The right to employment is a global human right. But restricting access to workplaces and not having affirmative action employment programmes effectively puts a full stop to any of this. Interestingly, many employers have found that differently abled persons work as well as other employees – if not better – when employed in suitable posts.


The global scenario

The world has gone far forward in this regard to the point where it is not even an issue in any Asian and western countries, putting Sri Lanka to shame. An example can be seen in Figure 1.


Public spaces and services that must cater to the differently abled

Figure 2 shows the main services that must be designed for inclusivity of access.


Priorities for action

The writers recommend that the following steps, which are globally accepted initiatives, be immediately implemented. There are many more actions, but we have focused on the obvious ones.

•Authorities urgently take legal action against those who do not abide by accessibility regulations in the public and private sector.

•Streets and pavements (sidewalks):

• Curbs should simply be sloped to allow wheelchairs to cross. This is a zero-cost action in the hands of local authorities. Streets without pavements should be made safe for wheelchair users.

• Overhead pedestrian crossings should include wheelchair ramps which could be used by everyone, rather than steps.

•Public transport:

• Buses and trains – relevant ministries should be firmly told to follow the law and import only busses and railway carriages that provide access to the differently abled. Provincial transport authorities should not provide licenses to private busses that don’t comply.

• Cab companies must be required to have a sufficient number of vehicles that are differently abled friendly.

•Accessible buildings:

• Wheelchair ramps which can be used with minimal fatigue with open entrances.

• Wide entrances to any public building, includes hotels, restaurants, and shops.

• Corridors must be wide enough to accommodate wheelchair users.

• Elevators (lifts) should be provided for any building with more than two stories. Lifts must be large enough to accommodate wheelchairs.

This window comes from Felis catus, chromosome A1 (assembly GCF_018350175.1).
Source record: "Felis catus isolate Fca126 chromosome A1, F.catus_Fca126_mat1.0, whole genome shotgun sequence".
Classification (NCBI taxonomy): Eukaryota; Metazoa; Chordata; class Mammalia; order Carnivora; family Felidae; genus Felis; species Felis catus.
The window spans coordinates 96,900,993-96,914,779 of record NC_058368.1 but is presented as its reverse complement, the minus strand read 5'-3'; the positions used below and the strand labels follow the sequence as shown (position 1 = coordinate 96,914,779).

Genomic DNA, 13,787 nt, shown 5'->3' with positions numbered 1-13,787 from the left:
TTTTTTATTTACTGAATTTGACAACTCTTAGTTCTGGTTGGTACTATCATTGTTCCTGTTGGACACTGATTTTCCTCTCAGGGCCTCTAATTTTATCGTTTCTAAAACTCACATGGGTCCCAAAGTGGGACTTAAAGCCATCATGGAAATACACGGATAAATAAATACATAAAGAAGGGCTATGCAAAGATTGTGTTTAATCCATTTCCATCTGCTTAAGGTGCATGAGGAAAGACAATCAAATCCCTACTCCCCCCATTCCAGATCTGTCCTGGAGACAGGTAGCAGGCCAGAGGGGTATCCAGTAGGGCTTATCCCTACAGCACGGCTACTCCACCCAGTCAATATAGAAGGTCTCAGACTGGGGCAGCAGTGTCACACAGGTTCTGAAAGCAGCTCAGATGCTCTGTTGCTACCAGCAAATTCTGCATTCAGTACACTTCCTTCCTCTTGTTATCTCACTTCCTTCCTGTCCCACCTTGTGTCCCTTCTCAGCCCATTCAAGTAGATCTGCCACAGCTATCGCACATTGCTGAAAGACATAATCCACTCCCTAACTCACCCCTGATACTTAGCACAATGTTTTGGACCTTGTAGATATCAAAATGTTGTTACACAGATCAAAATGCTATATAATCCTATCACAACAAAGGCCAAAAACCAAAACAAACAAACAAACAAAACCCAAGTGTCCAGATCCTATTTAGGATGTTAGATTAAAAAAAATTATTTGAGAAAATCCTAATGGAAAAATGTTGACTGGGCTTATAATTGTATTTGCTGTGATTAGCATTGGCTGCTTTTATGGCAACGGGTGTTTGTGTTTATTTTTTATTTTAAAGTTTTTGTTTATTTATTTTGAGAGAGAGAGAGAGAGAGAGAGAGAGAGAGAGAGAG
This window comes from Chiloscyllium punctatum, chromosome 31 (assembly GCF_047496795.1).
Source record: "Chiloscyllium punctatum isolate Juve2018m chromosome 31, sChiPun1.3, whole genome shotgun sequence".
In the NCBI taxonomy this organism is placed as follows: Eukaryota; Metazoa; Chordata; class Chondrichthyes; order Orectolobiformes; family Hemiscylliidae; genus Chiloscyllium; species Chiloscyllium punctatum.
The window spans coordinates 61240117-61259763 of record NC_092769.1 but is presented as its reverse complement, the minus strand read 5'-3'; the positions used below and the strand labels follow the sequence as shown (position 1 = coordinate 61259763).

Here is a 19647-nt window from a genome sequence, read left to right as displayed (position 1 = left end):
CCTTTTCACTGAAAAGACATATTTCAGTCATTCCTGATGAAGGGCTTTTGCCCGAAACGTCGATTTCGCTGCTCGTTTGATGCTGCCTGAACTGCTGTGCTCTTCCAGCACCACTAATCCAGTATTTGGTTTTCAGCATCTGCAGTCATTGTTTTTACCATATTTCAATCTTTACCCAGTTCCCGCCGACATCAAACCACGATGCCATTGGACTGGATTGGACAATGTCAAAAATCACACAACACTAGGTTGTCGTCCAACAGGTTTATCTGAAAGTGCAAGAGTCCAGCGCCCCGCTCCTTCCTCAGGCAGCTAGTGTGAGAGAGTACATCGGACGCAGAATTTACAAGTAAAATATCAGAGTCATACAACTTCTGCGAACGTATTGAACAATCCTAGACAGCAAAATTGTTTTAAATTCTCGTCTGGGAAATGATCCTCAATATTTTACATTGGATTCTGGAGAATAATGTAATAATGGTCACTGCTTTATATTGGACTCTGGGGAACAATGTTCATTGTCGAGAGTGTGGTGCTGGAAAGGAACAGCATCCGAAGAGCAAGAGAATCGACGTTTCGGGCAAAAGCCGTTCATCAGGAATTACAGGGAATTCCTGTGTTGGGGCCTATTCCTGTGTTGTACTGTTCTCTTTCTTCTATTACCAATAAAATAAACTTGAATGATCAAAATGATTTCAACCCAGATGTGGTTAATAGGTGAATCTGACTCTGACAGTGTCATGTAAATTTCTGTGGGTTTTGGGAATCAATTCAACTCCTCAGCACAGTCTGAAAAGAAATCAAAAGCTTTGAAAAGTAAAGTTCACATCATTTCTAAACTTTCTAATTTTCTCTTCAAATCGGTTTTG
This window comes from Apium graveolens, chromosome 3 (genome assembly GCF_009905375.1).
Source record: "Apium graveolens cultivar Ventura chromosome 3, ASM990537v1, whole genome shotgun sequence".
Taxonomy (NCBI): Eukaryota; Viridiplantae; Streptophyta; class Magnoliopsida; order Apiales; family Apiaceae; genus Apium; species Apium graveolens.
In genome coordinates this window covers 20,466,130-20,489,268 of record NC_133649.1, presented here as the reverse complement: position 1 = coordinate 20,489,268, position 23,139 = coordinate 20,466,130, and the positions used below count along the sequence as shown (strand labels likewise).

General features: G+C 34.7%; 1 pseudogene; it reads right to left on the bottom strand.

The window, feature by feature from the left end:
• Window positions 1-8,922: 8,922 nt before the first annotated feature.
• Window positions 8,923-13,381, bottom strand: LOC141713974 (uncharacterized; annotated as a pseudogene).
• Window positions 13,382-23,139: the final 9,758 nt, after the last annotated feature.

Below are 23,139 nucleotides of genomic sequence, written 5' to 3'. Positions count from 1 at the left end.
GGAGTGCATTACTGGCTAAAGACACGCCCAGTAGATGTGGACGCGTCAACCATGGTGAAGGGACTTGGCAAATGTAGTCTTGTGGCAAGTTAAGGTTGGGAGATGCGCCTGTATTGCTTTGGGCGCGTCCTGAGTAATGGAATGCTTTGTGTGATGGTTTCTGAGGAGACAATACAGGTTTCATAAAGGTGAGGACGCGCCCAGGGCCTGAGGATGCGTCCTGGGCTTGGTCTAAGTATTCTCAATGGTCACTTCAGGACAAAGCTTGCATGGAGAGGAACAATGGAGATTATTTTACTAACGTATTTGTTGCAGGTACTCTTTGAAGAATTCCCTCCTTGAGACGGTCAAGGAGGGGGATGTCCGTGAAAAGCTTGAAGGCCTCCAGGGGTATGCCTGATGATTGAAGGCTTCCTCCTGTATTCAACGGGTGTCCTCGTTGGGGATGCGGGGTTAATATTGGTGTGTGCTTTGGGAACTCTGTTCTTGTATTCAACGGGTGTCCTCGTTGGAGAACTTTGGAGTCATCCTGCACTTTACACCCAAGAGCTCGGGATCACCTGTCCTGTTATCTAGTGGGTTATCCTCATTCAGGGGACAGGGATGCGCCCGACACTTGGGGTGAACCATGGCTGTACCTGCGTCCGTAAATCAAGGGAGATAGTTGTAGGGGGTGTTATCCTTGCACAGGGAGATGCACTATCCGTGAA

• Toilet facilities for differently abled persons must be provided on each floor.

• Emergency exits suitable for wheelchair users.

• Guide rails for the convenience of non-wheelchair-bound differently abled persons such as pregnant or elderly persons.

•Proper international standard signage for differently abled facilities that can be understood by those without literary skills.

•Differently abled-friendly driving

• Every major vehicle manufacturer has vehicles designed for differently abled persons to drive. There’s no reason why they can’t be made available in Sri Lanka, apart from the motorised wheelchairs that we see on the roads. These should be provided at duty-free prices.

• Parking – all public parking should have reserved spots for the differently abled.

Detailed specifications on most of these matters can be found in circulars already issued by various government authorities.

In this brief article, we do not have the space to touch upon the hearing-impaired and visually impaired who also require somewhat different facilities for accessibility. However, it does not take a major investment to extend accessibility programmes to these segments.


Sri Lanka has had more than enough legal literature and guidelines on this simple subject. It is now time, in fact far past time, for action. Keeping millions of Sri Lankans “out of sight, out of mind” is demeaning our society and harming our devastated economy.


Dr. Nicholas Ruwan Dias is a Managing Partner of and a Digital Architect at Aegon Asia based in Kuala Lumpur. He holds a BSc in Computing from the University of Greenwich, a Master’s in Computer Software Engineering from Staffordshire University, and a PhD from the University of Malaya. He is completing a second doctorate (DBA) from Universiti Utara Malaysia. He can be reached vis

Niresh Eliatamby is a Managing Partner of, an author, and a lecturer in HR, tourism marketing, and journalism. He holds an MBA from London Metropolitan University and an LLM in International Business from Cardiff Metropolitan University. He can be reached via